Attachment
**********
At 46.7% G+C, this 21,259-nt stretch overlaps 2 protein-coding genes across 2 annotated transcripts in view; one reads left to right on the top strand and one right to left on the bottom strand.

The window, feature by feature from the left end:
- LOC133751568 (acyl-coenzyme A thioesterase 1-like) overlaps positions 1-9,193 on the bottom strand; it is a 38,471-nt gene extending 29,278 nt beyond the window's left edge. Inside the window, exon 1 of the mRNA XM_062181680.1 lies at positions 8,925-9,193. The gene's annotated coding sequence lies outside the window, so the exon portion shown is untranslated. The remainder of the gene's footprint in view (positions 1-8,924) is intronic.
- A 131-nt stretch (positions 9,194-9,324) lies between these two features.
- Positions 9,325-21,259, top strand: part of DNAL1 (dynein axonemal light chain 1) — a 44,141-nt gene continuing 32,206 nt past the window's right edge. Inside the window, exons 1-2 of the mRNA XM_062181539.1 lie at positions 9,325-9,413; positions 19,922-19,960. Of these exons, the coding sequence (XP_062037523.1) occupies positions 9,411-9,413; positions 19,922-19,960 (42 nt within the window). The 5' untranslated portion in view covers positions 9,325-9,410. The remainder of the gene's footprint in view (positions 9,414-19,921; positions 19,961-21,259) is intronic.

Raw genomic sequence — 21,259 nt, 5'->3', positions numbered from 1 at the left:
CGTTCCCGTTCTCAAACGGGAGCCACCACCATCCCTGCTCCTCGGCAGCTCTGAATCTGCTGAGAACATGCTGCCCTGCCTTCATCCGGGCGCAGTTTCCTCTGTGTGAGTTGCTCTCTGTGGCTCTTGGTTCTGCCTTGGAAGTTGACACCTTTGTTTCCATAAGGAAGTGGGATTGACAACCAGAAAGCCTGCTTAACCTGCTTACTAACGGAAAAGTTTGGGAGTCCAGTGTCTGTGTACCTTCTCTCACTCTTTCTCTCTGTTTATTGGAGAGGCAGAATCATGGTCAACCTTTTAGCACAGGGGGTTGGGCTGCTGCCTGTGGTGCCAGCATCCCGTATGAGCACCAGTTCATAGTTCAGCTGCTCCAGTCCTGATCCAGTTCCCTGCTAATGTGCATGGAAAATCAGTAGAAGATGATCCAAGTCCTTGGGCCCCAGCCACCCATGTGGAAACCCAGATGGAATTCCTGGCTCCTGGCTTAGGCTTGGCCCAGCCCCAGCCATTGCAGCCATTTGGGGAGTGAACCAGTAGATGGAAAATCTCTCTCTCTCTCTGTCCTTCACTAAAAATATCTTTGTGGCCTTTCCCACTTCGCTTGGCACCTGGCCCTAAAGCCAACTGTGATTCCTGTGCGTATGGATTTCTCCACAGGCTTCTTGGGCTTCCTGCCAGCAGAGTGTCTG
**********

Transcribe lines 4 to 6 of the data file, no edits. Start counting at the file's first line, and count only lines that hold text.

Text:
- A 131-nt stretch (positions 9,194-9,324) lies between these two features.
- Positions 9,325-21,259, top strand: part of DNAL1 (dynein axonemal light chain 1) — a 44,141-nt gene continuing 32,206 nt past the window's right edge. Inside the window, exons 1-2 of the mRNA XM_062181539.1 lie at positions 9,325-9,413; positions 19,922-19,960. Of these exons, the coding sequence (XP_062037523.1) occupies positions 9,411-9,413; positions 19,922-19,960 (42 nt within the window). The 5' untranslated portion in view covers positions 9,325-9,410. The remainder of the gene's footprint in view (positions 9,414-19,921; positions 19,961-21,259) is intronic.

Raw genomic sequence — 21,259 nt, 5'->3', positions numbered from 1 at the left: